Over time, the share price performance of a company tends to track the growth of its Earnings Per Share (EPS). Since COVID-19 hit markets in late February, sell-side research analysts have upgraded their FY20 EPS estimates for the above retailers by an average of 16%. These large EPS upgrades are in stark contrast to the broader ASX market, which has seen FY20 EPS downgrades of approximately 20% since February. Despite the strength in FY20 for this group of companies, their share prices are on average below pre-COVID levels, no doubt in part driven by the changes analysts have made to forecast earnings which have resulted in, on average, modest downgrades to their FY21 EPS estimates.

Evidently, equity markets are unwilling to extrapolate the recent retail sector strength beyond FY20. This is largely because some key fiscal support measures, particularly JobKeeper, JobSeeker and the early release of superannuation, may be wound back in September, which has the potential to cause a decline in consumption, employment and economic activity – the “fiscal cliff”. Retailers have of course been major beneficiaries of these schemes and few would argue that the much-discussed current acceleration in spending can continue at its current pace. Nevertheless, given this heightened level of market scepticism, it is worth considering five factors that could lead the performance of these retailers to continue to positively surprise the market.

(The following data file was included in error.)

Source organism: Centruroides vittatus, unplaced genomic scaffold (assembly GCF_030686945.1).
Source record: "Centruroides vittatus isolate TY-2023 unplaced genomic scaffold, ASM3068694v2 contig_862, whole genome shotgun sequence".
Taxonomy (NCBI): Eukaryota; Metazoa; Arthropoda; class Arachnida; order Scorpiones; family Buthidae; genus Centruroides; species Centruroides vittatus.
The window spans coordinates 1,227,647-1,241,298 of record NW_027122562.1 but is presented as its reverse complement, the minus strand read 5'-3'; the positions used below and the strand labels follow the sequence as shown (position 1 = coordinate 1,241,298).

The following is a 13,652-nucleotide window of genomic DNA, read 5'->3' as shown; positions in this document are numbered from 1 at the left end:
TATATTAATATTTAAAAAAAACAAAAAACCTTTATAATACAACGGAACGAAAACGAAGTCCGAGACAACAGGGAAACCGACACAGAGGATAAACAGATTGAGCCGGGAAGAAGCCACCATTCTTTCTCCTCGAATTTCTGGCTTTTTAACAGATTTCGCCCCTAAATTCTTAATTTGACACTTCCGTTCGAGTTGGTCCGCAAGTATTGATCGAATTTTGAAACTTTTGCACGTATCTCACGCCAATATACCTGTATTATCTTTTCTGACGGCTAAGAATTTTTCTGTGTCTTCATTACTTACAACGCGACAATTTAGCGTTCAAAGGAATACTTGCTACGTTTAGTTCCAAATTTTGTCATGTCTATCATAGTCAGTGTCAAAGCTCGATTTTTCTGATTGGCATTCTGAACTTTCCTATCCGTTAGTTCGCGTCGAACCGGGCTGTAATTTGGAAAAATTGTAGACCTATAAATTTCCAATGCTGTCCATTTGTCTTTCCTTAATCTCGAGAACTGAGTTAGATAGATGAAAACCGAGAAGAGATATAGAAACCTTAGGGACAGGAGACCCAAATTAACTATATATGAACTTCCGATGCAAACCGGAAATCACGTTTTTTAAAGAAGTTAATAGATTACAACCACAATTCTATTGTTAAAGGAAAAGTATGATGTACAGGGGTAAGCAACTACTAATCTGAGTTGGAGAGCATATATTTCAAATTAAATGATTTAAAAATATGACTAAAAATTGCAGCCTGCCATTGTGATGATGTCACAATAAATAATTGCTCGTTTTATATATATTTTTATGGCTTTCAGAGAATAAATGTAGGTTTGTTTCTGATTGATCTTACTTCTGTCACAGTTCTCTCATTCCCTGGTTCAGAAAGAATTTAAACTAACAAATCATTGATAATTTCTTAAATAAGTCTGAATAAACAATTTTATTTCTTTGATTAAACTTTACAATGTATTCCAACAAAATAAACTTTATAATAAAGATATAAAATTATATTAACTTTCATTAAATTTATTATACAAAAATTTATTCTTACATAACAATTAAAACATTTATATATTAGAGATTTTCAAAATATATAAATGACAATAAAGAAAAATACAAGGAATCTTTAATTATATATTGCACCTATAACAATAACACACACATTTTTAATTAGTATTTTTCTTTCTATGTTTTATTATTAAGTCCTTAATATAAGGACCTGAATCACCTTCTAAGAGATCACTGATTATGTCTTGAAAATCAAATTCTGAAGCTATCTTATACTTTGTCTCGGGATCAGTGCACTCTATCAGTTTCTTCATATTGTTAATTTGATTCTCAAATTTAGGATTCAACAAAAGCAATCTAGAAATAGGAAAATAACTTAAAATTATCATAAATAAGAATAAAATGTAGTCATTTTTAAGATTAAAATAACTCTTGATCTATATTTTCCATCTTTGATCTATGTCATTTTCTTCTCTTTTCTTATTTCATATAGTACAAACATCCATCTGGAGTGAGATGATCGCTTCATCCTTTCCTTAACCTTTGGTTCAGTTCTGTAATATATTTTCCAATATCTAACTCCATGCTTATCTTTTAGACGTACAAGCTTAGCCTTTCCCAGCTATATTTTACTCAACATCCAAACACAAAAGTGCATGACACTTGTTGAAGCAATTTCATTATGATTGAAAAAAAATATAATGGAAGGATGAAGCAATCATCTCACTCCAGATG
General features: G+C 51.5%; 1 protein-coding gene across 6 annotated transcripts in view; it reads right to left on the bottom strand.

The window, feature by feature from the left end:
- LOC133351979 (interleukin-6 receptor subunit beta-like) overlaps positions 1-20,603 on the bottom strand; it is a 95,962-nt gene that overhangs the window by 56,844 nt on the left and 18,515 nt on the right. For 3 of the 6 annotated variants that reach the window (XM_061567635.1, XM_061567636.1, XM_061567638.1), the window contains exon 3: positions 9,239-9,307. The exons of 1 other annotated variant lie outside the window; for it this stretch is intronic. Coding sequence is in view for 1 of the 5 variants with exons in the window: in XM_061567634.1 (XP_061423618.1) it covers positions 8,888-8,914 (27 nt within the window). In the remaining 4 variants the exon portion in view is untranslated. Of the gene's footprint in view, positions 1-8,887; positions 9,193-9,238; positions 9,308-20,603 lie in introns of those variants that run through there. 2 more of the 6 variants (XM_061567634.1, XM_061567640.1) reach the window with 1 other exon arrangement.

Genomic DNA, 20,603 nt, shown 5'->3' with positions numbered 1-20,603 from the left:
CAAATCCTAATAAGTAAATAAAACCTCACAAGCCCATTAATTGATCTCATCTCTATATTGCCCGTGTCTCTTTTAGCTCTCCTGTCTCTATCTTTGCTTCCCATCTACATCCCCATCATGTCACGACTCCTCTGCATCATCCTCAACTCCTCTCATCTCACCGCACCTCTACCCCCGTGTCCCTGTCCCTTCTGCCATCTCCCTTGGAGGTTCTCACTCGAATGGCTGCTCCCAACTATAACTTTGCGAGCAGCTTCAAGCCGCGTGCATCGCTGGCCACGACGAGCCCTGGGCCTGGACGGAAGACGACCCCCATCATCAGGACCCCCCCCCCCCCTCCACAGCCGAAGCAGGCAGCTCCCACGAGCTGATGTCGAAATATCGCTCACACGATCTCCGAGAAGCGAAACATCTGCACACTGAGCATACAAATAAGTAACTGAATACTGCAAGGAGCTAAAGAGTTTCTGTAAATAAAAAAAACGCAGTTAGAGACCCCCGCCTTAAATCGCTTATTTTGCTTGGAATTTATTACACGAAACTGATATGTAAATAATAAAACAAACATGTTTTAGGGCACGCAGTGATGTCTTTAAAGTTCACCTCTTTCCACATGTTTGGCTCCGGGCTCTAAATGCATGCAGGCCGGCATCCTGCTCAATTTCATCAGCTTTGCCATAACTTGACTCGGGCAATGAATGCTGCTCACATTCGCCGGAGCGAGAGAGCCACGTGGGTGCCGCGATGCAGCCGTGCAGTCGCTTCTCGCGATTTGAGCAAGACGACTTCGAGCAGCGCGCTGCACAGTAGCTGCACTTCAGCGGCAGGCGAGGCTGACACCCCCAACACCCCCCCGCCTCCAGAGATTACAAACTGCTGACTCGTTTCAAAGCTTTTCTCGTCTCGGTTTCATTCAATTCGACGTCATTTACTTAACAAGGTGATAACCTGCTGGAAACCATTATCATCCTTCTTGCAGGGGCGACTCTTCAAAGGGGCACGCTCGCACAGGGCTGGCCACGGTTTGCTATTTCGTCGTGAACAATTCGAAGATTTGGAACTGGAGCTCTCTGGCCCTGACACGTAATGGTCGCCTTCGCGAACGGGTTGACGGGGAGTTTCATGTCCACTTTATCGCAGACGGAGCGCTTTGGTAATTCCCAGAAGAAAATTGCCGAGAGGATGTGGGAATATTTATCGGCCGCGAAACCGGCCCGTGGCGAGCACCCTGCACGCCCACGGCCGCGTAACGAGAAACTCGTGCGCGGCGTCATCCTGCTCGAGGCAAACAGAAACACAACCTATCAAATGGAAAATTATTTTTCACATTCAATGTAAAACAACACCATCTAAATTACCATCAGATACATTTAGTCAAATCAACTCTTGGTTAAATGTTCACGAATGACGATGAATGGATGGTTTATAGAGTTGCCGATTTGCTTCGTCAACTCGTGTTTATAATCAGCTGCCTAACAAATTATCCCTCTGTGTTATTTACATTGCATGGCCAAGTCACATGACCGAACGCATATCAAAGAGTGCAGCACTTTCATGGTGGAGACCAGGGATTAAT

5 factors to watch in retail

  • Firstly, not all types of consumer discretionary spending have been impacted equally by COVID-19. Some categories that are directly impacted by COVID-19 (e.g. international travel) will see steep reductions in spending, creating new pools of cash that can be partially diverted elsewhere, including to listed retailers. Australians spend approximately $60bn per year on international travel and tourism, $28bn on restaurants and cafes, $26bn on apparel and footwear and $20bn on recreational and cultural services. These categories are likely to see some level of reduced spending for as long as social distancing is in place and borders are closed. With Australians spending $55bn a year on household goods (electronics, furniture and hardware), $22bn on motor vehicles and $5bn on recreational goods, even a modest continued diversion from the affected categories could be material.

  • Secondly, a portion of new spending is genuine new demand, as opposed to a “pull-forward” of demand from future periods. COVID-19 has forced Australians to make significant lifestyle changes in recent months. These changes include a dramatic rise in time spent at home, a drop in public transport usage and an increased capacity to undertake household projects. This has led to new demand for motor vehicles, home offices, home gym equipment, entertainment units, hardware goods as well as home furnishings. Further, categories that are exposed to domestic tourism, road travel and outdoor activities should see continued growth in demand. Because a portion of the incremental money spent in these categories is solving a new need, this portion of spending is less likely to negatively impact future demand. In fact, it could even create a new need for additional products and services in these categories over the coming years.